Mike Davies' Album of the month - Jasmine Kennedy - A Love Song To Finance
Earlier this year I reviewed I Donít Have An Uncle Pat, the debut album from the Batley singer-songwriter. Although the album was released a few years back, when she was just 16, it had never had much exposure and I felt this was a talent that warranted discovery by a wider audience. Now 20, this is her second album and confirmation that she truly is of world class, a literate writer of worldly wise observational insight, humanity and compassion blessed with a voice so intimate itís like eavesdropping on a death bed confessional or being privy to the early hours whispers between lovers.
As I said before, her rich, husky, dark and deep voice reminds me of Tanita Tikaram but her songs are far more emotionally open, her words enfolded in tender, melancholic and pensive melodies etched in her delicate, sensitive acoustic guitar playing. This time round sheís been able to flesh out the instrumentation with other musicians variously providing brass, woodwind, piano, vibraphone and double bass (courtesy of co-arranger and producer Neil Innes, but not that one) but sensibly uses the new colours with restraint rather than daubing them all over her canvas. The effect is beguiling and, at times, heartbreaking.
Some of the songs, many of which address themes of loneliness and unspoken feelings, revisit past, non-album recordings. First up is the opening track, Laura, where, to a slow metronomic beat and organ behind her hushed vocal, she sings "I met a stranger, a stranger, in the city today and I gave her my umbrella Ďcause she had no coat on in the rain and she smiled and she said "I thought chivalry was dead." I just smirked, passed her by, failed to catch her eye or her name", the song gradually swelling to a fuller sound with a gospel choir in a Cohenesque manner as it turns into reflection on missed opportunity and "a growing irritation wishing I was braver."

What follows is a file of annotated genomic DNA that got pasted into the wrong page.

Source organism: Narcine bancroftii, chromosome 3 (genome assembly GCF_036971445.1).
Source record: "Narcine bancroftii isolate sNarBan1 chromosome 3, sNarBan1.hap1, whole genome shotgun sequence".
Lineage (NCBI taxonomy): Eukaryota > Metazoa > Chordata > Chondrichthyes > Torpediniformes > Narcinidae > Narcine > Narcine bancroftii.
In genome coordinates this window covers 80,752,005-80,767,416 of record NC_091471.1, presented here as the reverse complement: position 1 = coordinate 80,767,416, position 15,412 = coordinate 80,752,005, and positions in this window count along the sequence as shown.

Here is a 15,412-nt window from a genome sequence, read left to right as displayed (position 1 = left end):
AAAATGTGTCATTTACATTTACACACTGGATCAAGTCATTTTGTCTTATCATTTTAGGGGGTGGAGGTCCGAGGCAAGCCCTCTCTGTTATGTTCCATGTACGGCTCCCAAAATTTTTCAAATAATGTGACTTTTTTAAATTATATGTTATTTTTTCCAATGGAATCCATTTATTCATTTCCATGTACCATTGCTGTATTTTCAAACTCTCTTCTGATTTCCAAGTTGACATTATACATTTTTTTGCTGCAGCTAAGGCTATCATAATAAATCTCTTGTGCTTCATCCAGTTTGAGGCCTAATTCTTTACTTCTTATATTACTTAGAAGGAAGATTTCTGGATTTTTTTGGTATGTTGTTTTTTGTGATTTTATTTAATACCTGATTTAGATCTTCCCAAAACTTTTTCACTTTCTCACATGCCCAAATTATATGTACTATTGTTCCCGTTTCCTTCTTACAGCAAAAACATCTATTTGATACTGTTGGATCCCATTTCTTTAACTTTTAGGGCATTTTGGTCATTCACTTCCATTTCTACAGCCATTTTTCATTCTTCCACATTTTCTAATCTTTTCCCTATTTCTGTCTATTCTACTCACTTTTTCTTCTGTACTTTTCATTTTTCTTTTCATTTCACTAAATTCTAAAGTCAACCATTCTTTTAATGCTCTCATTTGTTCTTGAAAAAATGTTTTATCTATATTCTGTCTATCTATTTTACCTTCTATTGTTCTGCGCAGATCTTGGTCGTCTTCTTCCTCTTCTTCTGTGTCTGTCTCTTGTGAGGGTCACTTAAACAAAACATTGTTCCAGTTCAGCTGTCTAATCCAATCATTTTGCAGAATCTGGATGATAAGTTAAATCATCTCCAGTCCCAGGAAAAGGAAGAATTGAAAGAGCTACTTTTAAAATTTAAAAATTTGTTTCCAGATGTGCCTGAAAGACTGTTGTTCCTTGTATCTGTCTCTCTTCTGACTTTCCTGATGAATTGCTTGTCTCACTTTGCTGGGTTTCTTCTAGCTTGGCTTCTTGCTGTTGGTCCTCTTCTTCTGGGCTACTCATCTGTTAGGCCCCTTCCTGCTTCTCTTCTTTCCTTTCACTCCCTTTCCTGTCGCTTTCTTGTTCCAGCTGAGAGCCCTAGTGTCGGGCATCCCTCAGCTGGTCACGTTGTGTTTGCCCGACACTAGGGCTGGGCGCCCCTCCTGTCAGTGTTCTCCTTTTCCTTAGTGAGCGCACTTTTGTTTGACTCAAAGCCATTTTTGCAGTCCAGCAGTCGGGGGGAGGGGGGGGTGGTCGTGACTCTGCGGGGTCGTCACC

The second is a studio version of Percy Anderson, a number that shares that theme of shyness and words unsaid: " it seemed like you were waiting so I turned, opened my mouth to speak. All I could say was Iím so glad we could finally meet. What I meant was ĎIíve never seen eyes such a beautiful green. And you seem like a sweetheart to me. Like youíre wise, caring, and kind to an immeasurable degree.í At least thatís what Iíd meanÖ but I just turned to leave." There can be few who canít relate to this.
Another of her earlier songs, accompanied by just a sparse and naked guitar Dinner For Breakfastís confession of loneliness is breathtaking in its mix of disarming simplicity and profound emotional depth, a sign of a truly great writer; " I miss the way that youíd be happy if I didnít always get it right 'Cause it meant it didn't matter if you did" runs the chorus as the song builds to its "I want you to miss me" muted multi-tracked vocal climax.
The last of the older numbers is also one of her finest, the gloriously romantic but unspoken love of the six minute Cardigan Sweater, here the circling guitar figure brushed by piano, hints of brass and an accordion that transports you to some French Cafe apartment.
The remaining numbers are, to the best of my knowledge, all new, the organ drone Twenty-Six & One giving way to the more uptempo shuffling Company, the most Tikaram-like track. Clarinet and clip clopping percussion anchors the airy, jazzy waltzing Donít Blame Me, a perfect example of the way sheís developing and growing as a musician, a similar jazzy shuffle, here featuring minimal piano notes, carrying along All It Is. Descending dark resonant piano notes underscore the brooding emotional dread of Wait Until Itís Over and the album closes with the unadorned acoustic guitar filigrees of 446230, her voice like breath upon a widowpane as she sings ĎI will give this all for you, itís just words and words will never do."
There is one more song, a track that eclipses everything else on the album and shivers your soul. Sung totally unaccompanied and making brilliant use of the silences between lines Reasonable Reaction addresses proportionate response, whether thatís to being dumped or cut up as you pull out of a slip road, as she concludes "the things that you've found with this moral compass Lay them down on the ground This chance only comes once." Itís something you could hear both Billy Bragg and Martin Carthy sing.
To borrow the language of the album title, any investment in this remarkable artist will reap rewards tenfold.
www.jasminekennedy.co.ukMike Davies, November 2013
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